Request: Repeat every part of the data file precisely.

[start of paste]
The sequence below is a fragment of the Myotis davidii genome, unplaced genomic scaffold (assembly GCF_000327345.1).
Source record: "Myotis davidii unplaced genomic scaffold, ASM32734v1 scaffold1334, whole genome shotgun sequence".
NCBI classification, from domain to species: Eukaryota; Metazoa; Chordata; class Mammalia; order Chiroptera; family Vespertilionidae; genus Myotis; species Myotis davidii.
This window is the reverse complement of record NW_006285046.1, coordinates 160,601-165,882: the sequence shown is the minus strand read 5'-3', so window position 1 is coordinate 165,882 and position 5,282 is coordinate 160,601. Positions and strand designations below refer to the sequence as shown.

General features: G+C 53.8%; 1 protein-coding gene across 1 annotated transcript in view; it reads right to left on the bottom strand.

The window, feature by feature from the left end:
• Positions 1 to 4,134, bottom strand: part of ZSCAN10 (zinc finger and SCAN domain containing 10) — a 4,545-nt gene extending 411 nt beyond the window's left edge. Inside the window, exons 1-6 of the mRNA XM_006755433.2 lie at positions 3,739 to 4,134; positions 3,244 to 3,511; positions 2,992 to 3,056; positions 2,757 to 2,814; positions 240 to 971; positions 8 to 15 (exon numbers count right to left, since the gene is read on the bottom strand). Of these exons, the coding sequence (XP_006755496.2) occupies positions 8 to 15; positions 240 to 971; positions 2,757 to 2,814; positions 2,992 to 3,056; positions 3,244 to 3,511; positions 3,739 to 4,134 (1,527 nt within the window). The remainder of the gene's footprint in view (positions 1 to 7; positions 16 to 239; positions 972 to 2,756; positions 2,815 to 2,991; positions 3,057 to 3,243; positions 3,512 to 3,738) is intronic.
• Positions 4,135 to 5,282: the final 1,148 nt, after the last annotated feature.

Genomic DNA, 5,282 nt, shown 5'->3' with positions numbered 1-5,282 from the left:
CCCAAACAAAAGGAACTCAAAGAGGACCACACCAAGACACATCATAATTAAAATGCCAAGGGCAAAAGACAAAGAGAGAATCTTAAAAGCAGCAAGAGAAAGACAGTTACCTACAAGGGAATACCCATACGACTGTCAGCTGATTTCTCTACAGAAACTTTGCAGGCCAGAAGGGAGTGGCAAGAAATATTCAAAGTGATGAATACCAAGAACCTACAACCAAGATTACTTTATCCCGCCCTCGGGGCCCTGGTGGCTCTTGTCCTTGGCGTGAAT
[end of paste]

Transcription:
The sequence below is a fragment of the Myotis davidii genome, unplaced genomic scaffold (assembly GCF_000327345.1).
Source record: "Myotis davidii unplaced genomic scaffold, ASM32734v1 scaffold1334, whole genome shotgun sequence".
NCBI classification, from domain to species: Eukaryota; Metazoa; Chordata; class Mammalia; order Chiroptera; family Vespertilionidae; genus Myotis; species Myotis davidii.
This window is the reverse complement of record NW_006285046.1, coordinates 160,601-165,882: the sequence shown is the minus strand read 5'-3', so window position 1 is coordinate 165,882 and position 5,282 is coordinate 160,601. Positions and strand designations below refer to the sequence as shown.

General features: G+C 53.8%; 1 protein-coding gene across 1 annotated transcript in view; it reads right to left on the bottom strand.

The window, feature by feature from the left end:
• Positions 1 to 4,134, bottom strand: part of ZSCAN10 (zinc finger and SCAN domain containing 10) — a 4,545-nt gene extending 411 nt beyond the window's left edge. Inside the window, exons 1-6 of the mRNA XM_006755433.2 lie at positions 3,739 to 4,134; positions 3,244 to 3,511; positions 2,992 to 3,056; positions 2,757 to 2,814; positions 240 to 971; positions 8 to 15 (exon numbers count right to left, since the gene is read on the bottom strand). Of these exons, the coding sequence (XP_006755496.2) occupies positions 8 to 15; positions 240 to 971; positions 2,757 to 2,814; positions 2,992 to 3,056; positions 3,244 to 3,511; positions 3,739 to 4,134 (1,527 nt within the window). The remainder of the gene's footprint in view (positions 1 to 7; positions 16 to 239; positions 972 to 2,756; positions 2,815 to 2,991; positions 3,057 to 3,243; positions 3,512 to 3,738) is intronic.
• Positions 4,135 to 5,282: the final 1,148 nt, after the last annotated feature.

Genomic DNA, 5,282 nt, shown 5'->3' with positions numbered 1-5,282 from the left:
CCCAAACAAAAGGAACTCAAAGAGGACCACACCAAGACACATCATAATTAAAATGCCAAGGGCAAAAGACAAAGAGAGAATCTTAAAAGCAGCAAGAGAAAGACAGTTACCTACAAGGGAATACCCATACGACTGTCAGCTGATTTCTCTACAGAAACTTTGCAGGCCAGAAGGGAGTGGCAAGAAATATTCAAAGTGATGAATACCAAGAACCTACAACCAAGATTACTTTATCCCGCCCTCGGGGCCCTGGTGGCTCTTGTCCTTGGCGTGAAT